The first version of the Network File System, or NFS for short, was published by Sun Microsystems in 1985. The name is a bit misleading because today, NFS is not the actual file system but the protocol used between the clients and the servers with the data.
The Network File System (NFS) protocol was designed to allow several client machines to transparently access a file system on a single server. One of the design goals was to enable a broad range of operating systems and processor architectures to implement NFS. Most operating systems have extensive native support for NFS, including Linux and macOS, but also more “exotic” systems such as FreeBSD or Solaris. Newer versions of Windows have native support for mounting NFS.
Today there are only two versions of the NFS protocol left in use: Version 3, published in 1995, and version 4 in 2000. NFS 3 is still by far the most common version of the protocol and is the only one supported by Windows clients.
What are the advantages of NFS?
There really aren’t many. Being such a dated protocol, NFS hasn’t been able to adapt to the ever-changing needs of storage users today. It’s like the lowest common denominator of storage because almost all operating systems can access NFS version 3 storage.
What are the disadvantages of NFS?
Most of the disadvantages of NFS stem from the fact that it was designed decades ago and for communication with a single server:
- NFS doesn’t support failover. This must be done on the IP level and often causes interruptions, delays, and user-visible errors (stale file handle).
- NFS has no load balancing. Although NFS was designed for a single server, the lack of load balancing in a scale-out storage system is a big issue with the emergence of scale-out workloads.
- NFS has no checksums. Mostly due to the high cost of checksums in the 90s, this is a major issue today. Checksums protect your data in transit, and modern processors have hardware instructions for them. Even newer versions of the NFS protocol lack
Is NAS the same as NFS?
The short answer is: No. The Network File System – despite it’s name – is a protocol to access a file system that is located on a remote server. NAS means network-attached storage and has become synonymous with remote file system storage (read more about NAS here). NFS is one of the protocols to access a NAS storage system over the network and the most common one in the Linux/Unix world. In the Windows world, SMB/CIFS is the primary protocol to access NAS storage.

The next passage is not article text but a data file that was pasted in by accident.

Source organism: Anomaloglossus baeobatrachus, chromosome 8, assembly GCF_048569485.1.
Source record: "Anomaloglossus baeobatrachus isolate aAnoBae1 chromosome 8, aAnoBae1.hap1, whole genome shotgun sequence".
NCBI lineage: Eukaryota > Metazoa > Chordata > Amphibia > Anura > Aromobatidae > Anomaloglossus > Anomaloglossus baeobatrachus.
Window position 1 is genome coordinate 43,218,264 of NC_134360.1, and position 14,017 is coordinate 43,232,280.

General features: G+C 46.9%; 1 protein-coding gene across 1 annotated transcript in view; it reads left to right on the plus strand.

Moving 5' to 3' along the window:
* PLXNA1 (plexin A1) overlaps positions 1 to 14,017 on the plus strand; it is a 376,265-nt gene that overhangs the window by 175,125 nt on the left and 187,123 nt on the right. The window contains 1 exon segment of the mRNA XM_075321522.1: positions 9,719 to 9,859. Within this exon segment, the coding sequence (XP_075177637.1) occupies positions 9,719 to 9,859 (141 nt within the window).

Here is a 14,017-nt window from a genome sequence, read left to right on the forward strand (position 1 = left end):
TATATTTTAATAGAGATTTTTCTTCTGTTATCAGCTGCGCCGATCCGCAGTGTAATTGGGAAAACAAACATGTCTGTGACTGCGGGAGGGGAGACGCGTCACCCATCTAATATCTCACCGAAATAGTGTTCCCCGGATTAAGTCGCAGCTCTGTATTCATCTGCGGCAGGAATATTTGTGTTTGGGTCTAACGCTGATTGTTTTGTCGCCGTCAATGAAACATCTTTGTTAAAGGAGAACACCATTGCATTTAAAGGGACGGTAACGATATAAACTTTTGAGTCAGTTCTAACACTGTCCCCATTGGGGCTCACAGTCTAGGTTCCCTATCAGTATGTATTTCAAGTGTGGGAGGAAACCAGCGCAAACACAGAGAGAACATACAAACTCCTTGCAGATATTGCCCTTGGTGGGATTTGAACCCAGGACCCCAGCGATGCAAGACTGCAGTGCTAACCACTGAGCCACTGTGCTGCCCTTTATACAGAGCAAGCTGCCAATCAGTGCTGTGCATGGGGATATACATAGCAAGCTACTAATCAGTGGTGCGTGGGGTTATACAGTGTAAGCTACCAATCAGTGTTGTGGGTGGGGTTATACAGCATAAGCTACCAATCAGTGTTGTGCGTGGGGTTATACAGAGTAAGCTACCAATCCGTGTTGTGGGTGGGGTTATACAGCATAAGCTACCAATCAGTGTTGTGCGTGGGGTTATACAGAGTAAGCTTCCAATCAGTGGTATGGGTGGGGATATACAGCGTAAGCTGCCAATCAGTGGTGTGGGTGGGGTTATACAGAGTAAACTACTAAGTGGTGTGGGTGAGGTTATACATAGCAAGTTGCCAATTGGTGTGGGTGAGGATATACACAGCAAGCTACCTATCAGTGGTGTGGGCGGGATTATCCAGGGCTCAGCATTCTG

What is the difference between a local file system and NFS?
The obvious difference is that local storage, or direct-attached storage (DAS), lives inside a single machine and can’t be shared with other hosts. Often, Linux’s NFS server is used to share a local file system via NFS with other hosts. However, there are subtle differences in how a local file system and NFS behave.
On Linux and Unix machines, both local file systems and NFS look and “feel” the same to users and applications when files are accessed only from a single host (with a few minor exceptions like xattrs). However, when files are accessed from multiple hosts, there are some very important differences in the behavior. The main reason for the differences in behavior is local caching.
NFS allows clients to cache metadata, such as directory listings, file names, and data (the actual file contents). When you write to a file, the data is first cached in the local machine and then written to the server at a later point in time. This is a great feature as it hides network latencies and allows the client to batch smaller writes. However, when client A writes to a file, and then client B tries to read it, the data might still be in the cache on client A. Client B would see, e.g., a shorter file or just zeros. Similar effects might happen when client A just created the file, and client B still has the directory contents listed. In that case, client B doesn’t see the file.
Distributed applications (those running on more than one server at the same time) that run on NFS must be able to work with the so-called “close-to-open” consistency of NFS. NFS flushes the local caches when an application closes a file. The close call returns only after the data has been written to a server. The next application that opens the file (on a different client machine) is guaranteed to read the latest data from the server. The effect of file locking is the same. NFS flushes the data on unlock and guarantees that the next application that locks the region of the file on a different client will get the latest data from the server. This is called “unlock-to-lock” consistency.
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